What does Every moving thing mean in Genesis 9:3?

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By BibleAsk Team


The biblical verse in Genesis 9:3, “Every moving thing that lives shall be food for you,” poses a profound theological and ethical question regarding the permissibility and limitations of human consumption of animals. While this statement appears to grant broad permission for the consumption of all living creatures, a closer examination reveals that certain restrictions apply, particularly concerning the distinction between clean and unclean animals. In this exploration, we delve into the significance of Genesis 9:3, its context within the narrative of Noah and the flood, and the implications for understanding dietary practices in biblical and contemporary contexts.

I. Contextual Background: “Every Moving Thing”

“Every moving thing that lives shall be food for you. I have given you all things, even as the green herbs” (Genesis 9:3).

After the flood, God for the first time authorized, or rather allowed, men to eat meat as food out of necessity. The wicked antediluvians did eat the meat of animals but it was not the original will of the Creator that His creatures should consume flesh. He had given man plants for food (Genesis 1:29).

But with the temporary destruction of all plant life during the flood and the exhaustion of the food supplies that were taken into the ark, an emergency arose that God met by giving permission to eat the flesh of animals.

This permission did not mean the unlimited eating of every kind of animals. The phrase, “moving thing that liveth,” clearly excludes the eating of carcasses of animals that had died or been killed by other beasts, which the Mosaic law later specifically forbade (Exodus 22:31; Leviticus 22:8).

The narrative of Genesis 9:3 unfolds within the broader context of God’s covenantal relationship with Noah and his descendants following the global flood. After the floodwaters recede, God reaffirms His covenant with Noah, granting him and his descendants dominion over the earth and permitting them to eat the flesh of animals (Genesis 9:1-3). This pronouncement marks a significant transition in human dietary practices and reflects God’s provision for the sustenance of humanity in a postdiluvian world.

The unchanging character of the Lord (James 1:17) excludes the possibility of making the verse in Genesis 9:3 a permission to kill and eat all creatures for food. Animals that were unclean for one purpose could not have been clean for another.

II. Distinction between Clean and Unclean Animals:

While Genesis 9:3 grants permission for the consumption of animals, it does not nullify the distinctions between clean and unclean animals established earlier in the narrative (Genesis 7:2-3). Noah’s awareness of these distinctions is evident in his obedience to God’s command to bring seven pairs of clean animals and one pair of unclean animals into the ark (Genesis 7:2-3). The inclusion of clean animals suggests their special significance in the context of sacrificial worship and dietary practices.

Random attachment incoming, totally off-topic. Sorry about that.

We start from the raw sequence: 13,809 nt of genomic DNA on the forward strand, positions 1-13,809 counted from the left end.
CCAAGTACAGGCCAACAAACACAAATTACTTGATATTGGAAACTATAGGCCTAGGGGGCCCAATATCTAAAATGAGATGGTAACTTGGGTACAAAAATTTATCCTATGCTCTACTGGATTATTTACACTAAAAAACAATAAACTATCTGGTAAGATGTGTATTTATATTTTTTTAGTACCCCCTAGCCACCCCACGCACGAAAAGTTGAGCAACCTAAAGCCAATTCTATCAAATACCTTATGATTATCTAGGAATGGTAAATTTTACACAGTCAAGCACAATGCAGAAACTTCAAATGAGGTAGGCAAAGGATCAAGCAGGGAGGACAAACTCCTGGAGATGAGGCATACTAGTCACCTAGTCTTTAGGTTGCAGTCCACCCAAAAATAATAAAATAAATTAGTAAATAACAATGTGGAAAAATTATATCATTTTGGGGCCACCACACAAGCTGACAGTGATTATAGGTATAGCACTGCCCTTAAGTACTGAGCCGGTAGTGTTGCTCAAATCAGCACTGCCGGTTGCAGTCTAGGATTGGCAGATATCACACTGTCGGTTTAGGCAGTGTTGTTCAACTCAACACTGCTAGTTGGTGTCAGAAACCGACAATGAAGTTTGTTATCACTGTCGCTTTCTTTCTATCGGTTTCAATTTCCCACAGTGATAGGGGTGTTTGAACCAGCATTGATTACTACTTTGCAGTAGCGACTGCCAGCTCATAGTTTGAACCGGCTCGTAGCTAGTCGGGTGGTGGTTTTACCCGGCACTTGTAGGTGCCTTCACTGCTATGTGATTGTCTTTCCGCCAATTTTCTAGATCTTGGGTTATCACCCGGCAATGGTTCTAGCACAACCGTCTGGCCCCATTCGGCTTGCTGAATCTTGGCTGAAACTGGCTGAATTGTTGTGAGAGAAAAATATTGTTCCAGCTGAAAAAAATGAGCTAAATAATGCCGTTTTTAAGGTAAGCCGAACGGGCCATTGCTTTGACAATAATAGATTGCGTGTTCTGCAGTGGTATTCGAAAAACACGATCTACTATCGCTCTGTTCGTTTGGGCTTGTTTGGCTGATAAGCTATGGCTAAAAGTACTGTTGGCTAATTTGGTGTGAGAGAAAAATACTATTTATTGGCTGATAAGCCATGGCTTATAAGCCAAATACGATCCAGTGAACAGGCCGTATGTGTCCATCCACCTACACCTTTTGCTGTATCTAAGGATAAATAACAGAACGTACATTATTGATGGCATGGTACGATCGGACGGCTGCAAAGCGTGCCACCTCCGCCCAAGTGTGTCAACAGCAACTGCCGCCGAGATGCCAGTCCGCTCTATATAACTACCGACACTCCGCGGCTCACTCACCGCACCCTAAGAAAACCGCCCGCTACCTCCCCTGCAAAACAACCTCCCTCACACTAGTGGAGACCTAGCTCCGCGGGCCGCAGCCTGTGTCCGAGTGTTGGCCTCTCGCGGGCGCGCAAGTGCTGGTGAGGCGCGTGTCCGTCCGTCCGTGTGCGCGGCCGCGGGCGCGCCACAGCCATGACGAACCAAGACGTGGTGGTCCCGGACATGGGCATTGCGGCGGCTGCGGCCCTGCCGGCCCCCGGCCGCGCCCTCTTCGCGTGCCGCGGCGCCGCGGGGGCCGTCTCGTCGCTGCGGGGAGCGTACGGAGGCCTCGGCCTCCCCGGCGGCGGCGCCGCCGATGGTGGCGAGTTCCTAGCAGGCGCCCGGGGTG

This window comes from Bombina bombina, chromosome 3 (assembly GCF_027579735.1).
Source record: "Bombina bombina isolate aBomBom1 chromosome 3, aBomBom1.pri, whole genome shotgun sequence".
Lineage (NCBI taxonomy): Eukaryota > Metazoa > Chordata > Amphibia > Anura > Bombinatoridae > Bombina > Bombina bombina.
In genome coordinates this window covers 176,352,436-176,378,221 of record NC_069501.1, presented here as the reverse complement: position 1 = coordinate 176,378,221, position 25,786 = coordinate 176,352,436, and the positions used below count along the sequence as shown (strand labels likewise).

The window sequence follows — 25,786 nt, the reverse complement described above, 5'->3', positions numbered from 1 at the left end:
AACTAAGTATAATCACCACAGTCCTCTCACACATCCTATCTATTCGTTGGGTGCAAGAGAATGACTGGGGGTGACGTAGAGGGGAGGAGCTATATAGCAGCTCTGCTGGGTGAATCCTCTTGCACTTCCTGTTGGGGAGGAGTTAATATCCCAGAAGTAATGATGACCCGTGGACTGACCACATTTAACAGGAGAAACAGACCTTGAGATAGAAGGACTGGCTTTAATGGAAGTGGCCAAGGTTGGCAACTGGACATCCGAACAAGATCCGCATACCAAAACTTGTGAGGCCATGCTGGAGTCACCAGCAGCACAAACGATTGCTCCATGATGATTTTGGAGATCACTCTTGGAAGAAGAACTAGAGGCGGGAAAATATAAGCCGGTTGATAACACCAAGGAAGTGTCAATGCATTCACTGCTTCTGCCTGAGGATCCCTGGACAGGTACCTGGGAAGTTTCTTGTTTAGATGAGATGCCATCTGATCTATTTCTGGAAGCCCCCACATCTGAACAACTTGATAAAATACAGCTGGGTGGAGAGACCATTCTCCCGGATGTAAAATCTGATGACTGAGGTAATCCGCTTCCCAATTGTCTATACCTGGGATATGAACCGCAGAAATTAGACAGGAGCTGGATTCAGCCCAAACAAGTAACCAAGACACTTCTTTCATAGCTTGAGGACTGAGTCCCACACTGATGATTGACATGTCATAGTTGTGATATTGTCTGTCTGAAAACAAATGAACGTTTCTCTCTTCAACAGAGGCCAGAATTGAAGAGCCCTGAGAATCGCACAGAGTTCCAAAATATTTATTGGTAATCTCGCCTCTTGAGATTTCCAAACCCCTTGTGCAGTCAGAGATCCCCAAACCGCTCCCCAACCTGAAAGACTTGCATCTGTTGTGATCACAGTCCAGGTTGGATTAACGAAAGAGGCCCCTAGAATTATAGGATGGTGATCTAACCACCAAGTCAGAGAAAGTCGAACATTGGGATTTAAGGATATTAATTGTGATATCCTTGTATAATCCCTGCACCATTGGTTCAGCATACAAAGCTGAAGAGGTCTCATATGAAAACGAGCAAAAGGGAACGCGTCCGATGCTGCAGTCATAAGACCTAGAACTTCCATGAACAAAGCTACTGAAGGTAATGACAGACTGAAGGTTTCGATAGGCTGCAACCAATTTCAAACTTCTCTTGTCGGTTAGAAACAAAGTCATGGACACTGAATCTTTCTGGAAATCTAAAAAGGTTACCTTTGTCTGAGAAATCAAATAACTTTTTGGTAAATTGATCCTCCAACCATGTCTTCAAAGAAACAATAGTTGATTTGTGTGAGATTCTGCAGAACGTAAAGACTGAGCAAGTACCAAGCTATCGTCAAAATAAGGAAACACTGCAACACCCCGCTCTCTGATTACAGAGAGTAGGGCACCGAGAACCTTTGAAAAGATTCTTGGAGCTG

III. Dietary Laws in Leviticus:

The distinction between clean and unclean animals becomes more explicit in the Mosaic Law, particularly in the book of Leviticus. Leviticus 11 provides a detailed list of clean and unclean animals, birds, and aquatic creatures, along with instructions regarding their consumption and avoidance (Leviticus 11:1-47). The rationale behind these dietary laws is for hygiene, health considerations and theological significance.

IV. Spiritual and Symbolic Interpretations:

Some scholars interpret the dietary laws of clean and unclean animals in Leviticus as having symbolic and spiritual significance, reflecting broader themes of holiness, purity, and separation. Clean animals, such as the ox and the lamb, are associated with sacrificial worship and ritual purity, whereas unclean animals, such as the pig and the vulture, are deemed unfit for consumption and represent moral impurity and defilement (Leviticus 11:2-8).

V. Contemporary Relevance:

The principles underlying the distinction between clean and unclean animals in biblical dietary laws continue to be applicable in the New Testament era for the stomach of the Jew is no different than the stomach of the Christian today. For more information, check: https://bibleask.org/are-unclean-animals-in-the-old-testament-still-unclean-today/

VI. Conclusion:

In conclusion, Genesis 9:3 offers profound insights into the dietary practices. The distinction between clean and unclean animals serves as a reminder of humanity’s role as being temples of the Holy Spirit and the need to take care of the physical bodies. Man is bound to live mentally, physically, and spiritually as God directs, to the glory of His name, and not to the gratification of fleshly desires (1 Corinthians 6:19-20).

References:

  1. Genesis 9:1-3 (NKJV)
  2. Genesis 7:2-3 (NKJV)
  3. Leviticus 11:1-47 (NKJV)
  4. Proverbs 12:10 (NKJV)
  5. Mark 7:14-23 (NKJV)
  6. Mark 7:18-19 (NKJV)

In His service,
BibleAsk Team

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